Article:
Denver Public Schools will not close any schools next spring, after the board rejected a last-minute recommendation from Superintendent Alex Marrero to shutter two small schools.
At the Thursday meeting, Marrero apparently surprised even some board members by dropping three other schools that he had recommended be closed.
The Denver school board had been set to vote on the closure of five small schools that receive budget subsidies. Marrero instead recommended closing only the two smallest schools: Denver Discovery School and Math and Science Leadership Academy.
Board members voted down even that recommendation and revoked a resolution adopted in June 2021 that directed the superintendent to address declining enrollment and that kicked off the process of finding criteria to close schools.
Board members said the process was rushed and did not involve enough opportunity for families and teachers to weigh in.
“If we vote yes to close the schools in this manner, we are saying we don’t respect you,” board member Michelle Quattlebaum said. “If we vote no to close the schools in this manner, we are saying we respect you enough to have an honest conversation with you and come up with a plan.”
The decision sends Marrero back to the drawing board but doesn’t mean school closures are off the table in the future. Board members said gentrification, declining birth rates, and limited state funding mean the problem isn’t going away.
“I’m not going to paint a pretty picture that no school will ever close from now on,” board President Xóchitl “Sochi” Gaytán said. “The budget is showing us there are a lot of constraints. And we need to make sure this district will continue to be responsible with the funding.”
The vote against closing Denver Discovery School and Math and Science Leadership Academy was 6-1, with board member Scott Baldermann casting the only yes vote.
DDS is a middle school with just 93 students this year. MSLA is an elementary school with 115 students. Denver funds its schools per pupil, and schools with fewer students have less money to pay for staff and programming.
But a majority of board members objected to the process the district used to come up with the school closure recommendations because it didn’t directly involve the students, families, and teachers from the affected schools.
Instead, Marrero applied criteria suggested by a community committee that the district should close schools with 215 students or less. Marrero’s first recommendation, which he announced three weeks ago, was to close 10 schools that met the criteria.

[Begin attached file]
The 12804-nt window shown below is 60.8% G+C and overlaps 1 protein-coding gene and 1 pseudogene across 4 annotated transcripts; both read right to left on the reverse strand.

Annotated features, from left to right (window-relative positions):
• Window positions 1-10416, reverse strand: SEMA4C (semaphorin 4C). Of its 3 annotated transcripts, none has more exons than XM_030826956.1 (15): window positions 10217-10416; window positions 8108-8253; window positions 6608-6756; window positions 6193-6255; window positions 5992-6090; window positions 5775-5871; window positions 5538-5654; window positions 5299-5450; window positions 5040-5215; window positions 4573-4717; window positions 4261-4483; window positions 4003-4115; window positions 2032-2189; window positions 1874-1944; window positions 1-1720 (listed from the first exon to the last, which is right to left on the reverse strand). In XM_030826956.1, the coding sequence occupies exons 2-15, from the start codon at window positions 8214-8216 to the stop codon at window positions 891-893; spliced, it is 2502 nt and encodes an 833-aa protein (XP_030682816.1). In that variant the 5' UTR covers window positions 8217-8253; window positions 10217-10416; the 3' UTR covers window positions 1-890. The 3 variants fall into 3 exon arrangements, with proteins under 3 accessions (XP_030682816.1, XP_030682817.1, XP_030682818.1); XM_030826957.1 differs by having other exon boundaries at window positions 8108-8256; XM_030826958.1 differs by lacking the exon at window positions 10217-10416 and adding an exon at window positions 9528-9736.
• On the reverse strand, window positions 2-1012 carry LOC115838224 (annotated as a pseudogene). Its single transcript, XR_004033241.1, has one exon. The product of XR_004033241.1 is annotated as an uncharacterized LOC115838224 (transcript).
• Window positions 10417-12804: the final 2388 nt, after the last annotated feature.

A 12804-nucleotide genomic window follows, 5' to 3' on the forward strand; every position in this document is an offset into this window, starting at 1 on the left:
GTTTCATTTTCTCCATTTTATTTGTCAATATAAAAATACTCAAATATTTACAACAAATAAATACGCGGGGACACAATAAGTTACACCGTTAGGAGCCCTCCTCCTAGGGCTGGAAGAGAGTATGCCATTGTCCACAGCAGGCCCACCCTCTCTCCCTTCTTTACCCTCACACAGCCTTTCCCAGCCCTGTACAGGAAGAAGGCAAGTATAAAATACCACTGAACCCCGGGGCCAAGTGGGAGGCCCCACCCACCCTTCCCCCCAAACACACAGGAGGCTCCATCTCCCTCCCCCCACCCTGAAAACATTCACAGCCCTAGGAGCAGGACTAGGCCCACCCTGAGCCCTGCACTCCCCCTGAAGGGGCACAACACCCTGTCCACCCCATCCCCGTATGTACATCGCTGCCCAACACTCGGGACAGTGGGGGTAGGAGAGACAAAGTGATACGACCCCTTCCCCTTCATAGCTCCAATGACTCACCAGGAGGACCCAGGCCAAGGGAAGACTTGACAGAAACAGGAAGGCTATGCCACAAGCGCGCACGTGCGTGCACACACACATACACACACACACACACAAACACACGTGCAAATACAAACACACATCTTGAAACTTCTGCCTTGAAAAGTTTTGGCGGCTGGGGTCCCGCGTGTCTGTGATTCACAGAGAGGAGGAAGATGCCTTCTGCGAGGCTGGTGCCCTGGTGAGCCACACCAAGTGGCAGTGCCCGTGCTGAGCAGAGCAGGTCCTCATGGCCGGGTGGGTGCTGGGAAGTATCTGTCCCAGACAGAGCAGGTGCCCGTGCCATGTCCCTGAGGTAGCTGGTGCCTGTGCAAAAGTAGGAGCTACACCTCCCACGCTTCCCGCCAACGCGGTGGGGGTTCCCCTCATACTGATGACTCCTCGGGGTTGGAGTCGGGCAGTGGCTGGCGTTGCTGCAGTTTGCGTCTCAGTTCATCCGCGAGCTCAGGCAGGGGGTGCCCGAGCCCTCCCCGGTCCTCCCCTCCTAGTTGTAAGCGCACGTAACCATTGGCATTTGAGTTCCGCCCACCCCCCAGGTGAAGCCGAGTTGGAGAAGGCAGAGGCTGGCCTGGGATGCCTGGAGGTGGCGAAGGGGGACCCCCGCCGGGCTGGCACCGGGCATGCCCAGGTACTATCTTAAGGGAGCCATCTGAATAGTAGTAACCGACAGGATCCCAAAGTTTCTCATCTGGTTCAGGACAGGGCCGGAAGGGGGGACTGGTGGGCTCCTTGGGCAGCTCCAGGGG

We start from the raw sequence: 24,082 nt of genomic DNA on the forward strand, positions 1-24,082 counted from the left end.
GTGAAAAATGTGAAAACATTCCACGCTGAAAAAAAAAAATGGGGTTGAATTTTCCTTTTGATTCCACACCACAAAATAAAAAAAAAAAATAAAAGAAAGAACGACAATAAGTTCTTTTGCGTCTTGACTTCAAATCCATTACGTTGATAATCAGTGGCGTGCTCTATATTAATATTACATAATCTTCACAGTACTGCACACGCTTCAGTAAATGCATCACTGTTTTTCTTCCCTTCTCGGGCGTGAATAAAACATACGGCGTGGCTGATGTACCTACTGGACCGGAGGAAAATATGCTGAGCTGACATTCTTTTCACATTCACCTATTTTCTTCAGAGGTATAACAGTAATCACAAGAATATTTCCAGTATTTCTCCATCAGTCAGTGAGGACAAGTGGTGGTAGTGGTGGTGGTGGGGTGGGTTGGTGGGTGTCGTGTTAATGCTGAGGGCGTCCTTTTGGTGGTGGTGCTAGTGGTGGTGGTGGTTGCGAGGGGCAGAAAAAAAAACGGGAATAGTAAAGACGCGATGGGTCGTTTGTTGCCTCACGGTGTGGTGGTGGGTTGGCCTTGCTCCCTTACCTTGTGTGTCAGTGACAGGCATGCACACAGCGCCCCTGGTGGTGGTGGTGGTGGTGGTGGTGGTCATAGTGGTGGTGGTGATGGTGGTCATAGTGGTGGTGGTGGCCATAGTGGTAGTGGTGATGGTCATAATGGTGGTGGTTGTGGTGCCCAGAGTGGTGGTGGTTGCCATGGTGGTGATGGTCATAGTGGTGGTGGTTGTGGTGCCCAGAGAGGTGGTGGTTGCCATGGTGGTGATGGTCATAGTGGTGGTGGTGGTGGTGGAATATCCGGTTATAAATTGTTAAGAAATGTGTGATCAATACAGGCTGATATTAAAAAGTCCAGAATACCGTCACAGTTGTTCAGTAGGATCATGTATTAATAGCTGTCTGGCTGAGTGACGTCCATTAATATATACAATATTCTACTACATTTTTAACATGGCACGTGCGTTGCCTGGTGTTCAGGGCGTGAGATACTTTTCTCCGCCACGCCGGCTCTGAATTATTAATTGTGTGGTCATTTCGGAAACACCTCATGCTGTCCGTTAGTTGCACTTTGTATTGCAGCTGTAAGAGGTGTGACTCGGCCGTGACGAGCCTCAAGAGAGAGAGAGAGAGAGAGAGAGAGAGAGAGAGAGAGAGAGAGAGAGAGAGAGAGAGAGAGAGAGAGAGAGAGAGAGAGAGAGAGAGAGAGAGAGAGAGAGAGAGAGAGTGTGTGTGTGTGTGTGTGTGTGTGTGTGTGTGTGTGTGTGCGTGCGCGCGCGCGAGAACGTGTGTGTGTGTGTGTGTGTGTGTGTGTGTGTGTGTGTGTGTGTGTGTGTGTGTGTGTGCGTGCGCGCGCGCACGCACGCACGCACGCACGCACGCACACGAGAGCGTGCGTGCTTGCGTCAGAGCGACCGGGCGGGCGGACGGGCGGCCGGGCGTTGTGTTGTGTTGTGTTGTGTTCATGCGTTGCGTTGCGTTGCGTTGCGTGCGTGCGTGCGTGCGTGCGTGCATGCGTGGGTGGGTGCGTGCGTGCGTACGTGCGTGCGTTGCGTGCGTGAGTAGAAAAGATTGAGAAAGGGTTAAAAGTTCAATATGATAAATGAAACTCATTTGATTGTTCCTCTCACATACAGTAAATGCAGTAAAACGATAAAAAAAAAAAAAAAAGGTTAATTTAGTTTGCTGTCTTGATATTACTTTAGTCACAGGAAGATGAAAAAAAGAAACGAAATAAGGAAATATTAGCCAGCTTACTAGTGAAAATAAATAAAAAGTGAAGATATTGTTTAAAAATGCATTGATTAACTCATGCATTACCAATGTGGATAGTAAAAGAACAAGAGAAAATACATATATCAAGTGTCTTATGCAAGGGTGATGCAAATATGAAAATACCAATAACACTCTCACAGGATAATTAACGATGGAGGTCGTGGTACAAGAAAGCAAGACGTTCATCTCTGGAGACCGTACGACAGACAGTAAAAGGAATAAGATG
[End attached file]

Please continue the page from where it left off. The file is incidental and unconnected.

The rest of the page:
Last week, after hearing pushback from parents and board members, Marrero slashed his recommendation in half from 10 schools to five. And on Thursday, he cut it again to two, sparing Fairview Elementary, Schmitt Elementary, and International Academy of Denver at Harrington.
“After listening to feedback from the community, I’m going to shift,” Marrero said.
The last-minute change upset some board members.
“I feel like we’re playing politics with a bunch of kids and their education and I’ve had enough of it,” board Vice President Auon’tai Anderson said. “I’m pissed, to be totally frank with you.”
Other board members spoke passionately about the need to restart the entire process and include the community from the beginning.
“We’re going to engage in those dialogues and conversations,” Scott Esserman said, “and we’re not going to promise them we’re not going to close their school.
“But we’re also going to ask them for alternatives.”
Board member Carrie Olson called school closures “the most difficult task that any board or superintendent will undertake” and noted that “they rarely go well.” But she said “we cannot do it without the community.”
On Monday, families and educators packed a public comment session to plead with the board not to close their schools. It was the only opportunity for the community to address the full board before Thursday’s vote. Each person was allotted three minutes to speak, and the session stretched for six hours. Many speakers were from the schools Marrero spared.
No one from MSLA or DDS spoke on Monday.
Melanie Asmar is a senior reporter for Chalkbeat Colorado, covering Denver Public Schools. Contact Melanie at firstname.lastname@example.org.